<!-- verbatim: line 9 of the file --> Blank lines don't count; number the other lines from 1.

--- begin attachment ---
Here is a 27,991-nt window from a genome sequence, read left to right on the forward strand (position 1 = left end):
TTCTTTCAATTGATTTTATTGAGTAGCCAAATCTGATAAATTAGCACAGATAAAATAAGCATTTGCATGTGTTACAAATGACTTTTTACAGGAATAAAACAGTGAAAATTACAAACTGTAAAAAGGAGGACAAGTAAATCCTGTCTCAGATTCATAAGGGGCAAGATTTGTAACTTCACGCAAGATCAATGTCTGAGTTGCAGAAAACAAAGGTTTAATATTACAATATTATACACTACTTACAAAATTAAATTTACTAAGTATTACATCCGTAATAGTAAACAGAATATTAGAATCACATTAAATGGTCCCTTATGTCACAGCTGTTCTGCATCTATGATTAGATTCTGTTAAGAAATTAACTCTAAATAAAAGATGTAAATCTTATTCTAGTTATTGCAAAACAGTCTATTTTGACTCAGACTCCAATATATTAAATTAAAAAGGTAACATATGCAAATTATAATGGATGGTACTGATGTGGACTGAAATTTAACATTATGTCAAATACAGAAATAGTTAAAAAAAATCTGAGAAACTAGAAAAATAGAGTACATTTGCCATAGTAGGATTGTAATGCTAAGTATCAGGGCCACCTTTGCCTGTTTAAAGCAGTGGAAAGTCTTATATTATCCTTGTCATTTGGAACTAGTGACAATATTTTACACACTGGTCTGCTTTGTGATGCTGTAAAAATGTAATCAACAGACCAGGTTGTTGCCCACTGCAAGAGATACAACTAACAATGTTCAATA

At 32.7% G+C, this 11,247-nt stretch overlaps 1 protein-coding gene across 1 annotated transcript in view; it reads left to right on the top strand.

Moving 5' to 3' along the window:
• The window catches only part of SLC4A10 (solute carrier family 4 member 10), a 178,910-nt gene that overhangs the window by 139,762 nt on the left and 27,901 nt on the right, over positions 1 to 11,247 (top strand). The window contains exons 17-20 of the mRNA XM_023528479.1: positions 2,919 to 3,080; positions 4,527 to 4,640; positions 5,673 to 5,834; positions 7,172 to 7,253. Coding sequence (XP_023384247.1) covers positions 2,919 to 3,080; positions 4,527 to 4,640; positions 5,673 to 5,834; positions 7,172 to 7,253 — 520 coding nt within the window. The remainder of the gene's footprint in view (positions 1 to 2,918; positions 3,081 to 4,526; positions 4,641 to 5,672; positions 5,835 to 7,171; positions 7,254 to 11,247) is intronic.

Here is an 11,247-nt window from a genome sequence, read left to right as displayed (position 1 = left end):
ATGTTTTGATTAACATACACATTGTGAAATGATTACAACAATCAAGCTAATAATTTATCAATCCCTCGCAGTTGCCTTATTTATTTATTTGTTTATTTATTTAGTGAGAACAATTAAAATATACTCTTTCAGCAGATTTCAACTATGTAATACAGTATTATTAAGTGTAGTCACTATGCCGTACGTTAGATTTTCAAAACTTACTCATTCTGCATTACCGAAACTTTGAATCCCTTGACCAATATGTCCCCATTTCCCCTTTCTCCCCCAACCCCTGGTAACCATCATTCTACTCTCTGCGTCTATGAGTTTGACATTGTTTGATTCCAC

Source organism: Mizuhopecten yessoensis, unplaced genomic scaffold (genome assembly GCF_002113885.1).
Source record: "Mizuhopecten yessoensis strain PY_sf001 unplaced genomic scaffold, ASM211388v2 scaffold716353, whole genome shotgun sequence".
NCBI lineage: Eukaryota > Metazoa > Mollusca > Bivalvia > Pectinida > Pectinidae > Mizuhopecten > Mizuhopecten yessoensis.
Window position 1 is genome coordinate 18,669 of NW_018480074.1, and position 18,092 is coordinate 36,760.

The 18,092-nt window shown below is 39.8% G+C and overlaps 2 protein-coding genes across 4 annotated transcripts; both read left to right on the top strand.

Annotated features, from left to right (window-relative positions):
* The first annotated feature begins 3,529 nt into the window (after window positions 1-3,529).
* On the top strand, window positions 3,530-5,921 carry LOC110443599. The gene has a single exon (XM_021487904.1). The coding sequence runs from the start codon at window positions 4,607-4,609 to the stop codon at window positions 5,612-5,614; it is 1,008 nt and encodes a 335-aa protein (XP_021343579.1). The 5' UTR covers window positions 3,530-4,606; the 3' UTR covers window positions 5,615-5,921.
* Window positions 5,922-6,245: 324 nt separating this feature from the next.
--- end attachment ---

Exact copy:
Source record: "Mizuhopecten yessoensis strain PY_sf001 unplaced genomic scaffold, ASM211388v2 scaffold716353, whole genome shotgun sequence".